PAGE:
As the sun rises, you will gradually undergo
the transformation you wish the one in mind
and the other in body. One word more. You
are a good old couple, and in case you should
find that you do not like your altered condition
after you have tried it, I will give you an
opportunity of returning to your present state,
should you desire it. On Sunday next you say
you will have been married fifty years. If at
any time before midnight on Saturday you
should both wish to be restored to your former
condition of life, you can do so ; but remember,
you must be agreed on the subject. Now you
can leave me."

The old couple now quitted the presence of
the Innominate, and descended to the Hospice,
where a good supper had been prepared for
them. After partaking of it they retired to
their room, but not to sleep so fearful and
anxious were they lest the sun might rise be-



fore they awoke and were able to carry out the
instructions of the astrologer.

It wanted considerably more than an hour of
daybreak when they left the house to commence
their journey. For some time their progress
was trifling, for the night was dark, their eye-
sight dim, and the path somewhat difficult to
keep. After they had proceeded about a mile
from the castle, the old man commenced to
sing, at the top of his cracked voice, a warrior's
song, which drew from Pepina rather a sharp
remark on the folly of his behaviour singing
in such an absurd manner, instead of carefully
looking which way they were going, while
they were on the edge of a precipice. Tomaso,
in obedience to his wife's wishes, stopped his
singing for some minutes, but he soon burst
out again still louder than before, at the same
time using the most ludicrous gesticulations,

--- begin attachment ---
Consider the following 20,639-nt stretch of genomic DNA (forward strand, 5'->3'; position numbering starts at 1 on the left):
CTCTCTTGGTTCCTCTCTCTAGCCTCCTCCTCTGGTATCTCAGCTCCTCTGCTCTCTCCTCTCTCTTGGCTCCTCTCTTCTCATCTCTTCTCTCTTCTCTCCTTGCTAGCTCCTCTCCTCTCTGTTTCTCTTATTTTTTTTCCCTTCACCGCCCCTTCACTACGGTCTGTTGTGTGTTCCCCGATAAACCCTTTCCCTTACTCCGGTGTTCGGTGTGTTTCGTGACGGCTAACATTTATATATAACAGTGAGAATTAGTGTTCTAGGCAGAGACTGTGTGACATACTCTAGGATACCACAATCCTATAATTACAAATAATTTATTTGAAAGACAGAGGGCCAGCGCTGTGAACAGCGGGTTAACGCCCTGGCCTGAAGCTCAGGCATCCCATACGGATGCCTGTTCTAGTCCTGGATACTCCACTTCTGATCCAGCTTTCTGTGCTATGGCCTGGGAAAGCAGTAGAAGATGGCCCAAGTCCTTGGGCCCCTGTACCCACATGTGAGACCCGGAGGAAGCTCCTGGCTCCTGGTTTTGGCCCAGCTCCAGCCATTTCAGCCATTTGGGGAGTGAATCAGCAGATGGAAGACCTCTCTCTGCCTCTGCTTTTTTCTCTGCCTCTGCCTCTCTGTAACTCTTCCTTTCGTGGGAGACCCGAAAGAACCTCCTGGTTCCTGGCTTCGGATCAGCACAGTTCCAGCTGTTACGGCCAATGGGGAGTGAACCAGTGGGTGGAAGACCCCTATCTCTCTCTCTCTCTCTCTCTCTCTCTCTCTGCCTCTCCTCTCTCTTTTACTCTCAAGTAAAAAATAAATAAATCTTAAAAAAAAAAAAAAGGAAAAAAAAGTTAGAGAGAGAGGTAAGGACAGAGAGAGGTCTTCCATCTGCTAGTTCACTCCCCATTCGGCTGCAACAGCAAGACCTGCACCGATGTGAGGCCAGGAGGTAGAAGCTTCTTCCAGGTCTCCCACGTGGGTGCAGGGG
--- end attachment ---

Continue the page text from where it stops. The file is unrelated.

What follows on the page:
as if he saw an enemy before him whom he was
about to attack. Pepina now got fairly angry,
and fractiously told him not to make an old
fool of himself. Tomaso stopped his singing a
second time, and good-naturedly turned round
to say something conciliator}' to his wife, when
a faint ray of the coming dawn passing through
a cleft in the mountains allowed him to gain a
tolerably distinct view of her face. He gazed
at her in silent astonishment, for she now ap-
peared a buxom woman of about fifty years of
age stout, \vell-made, erect, and hearty.
Pepina seemed at a loss to understand her hus-
band's astonishment, and somewhat angrily
inquired what he saw to make him stare at her
in that silly manner.

"See in you?" said Tomaso, almost breath-
less with surprise " see in you? Why, a very
handsome woman. Don't you think that is a
very good excuse for staring at you? I declare
you are twice as plump as you were before we
went to the astrologer."

Pepina now felt her own arms, and then took
as good a look at her person as the faint light
of day would enable her to do. She could
easily perceive that her form was greatly
changed for the better. She. however, ex-
pressed no pleasure at this, but said, in a frac-
tious tone

" It was well worth while, indeed, to spend
the whole of yesterday, wearing the soles off
one's feet, to find out that conjuror, and then
to be made fifty years of age! I suspect he is
only a cheat after all. He promised me I
should become young and beautiful, and he
has made me fifty, if I'm a day. I would just
as soon have kept as I was."

"Come, come, wife," said Tomaso, " don't be
ungrateful. For a person at your time of life

to have twenty years taken off their head in
less than an hour is really a good deal gained."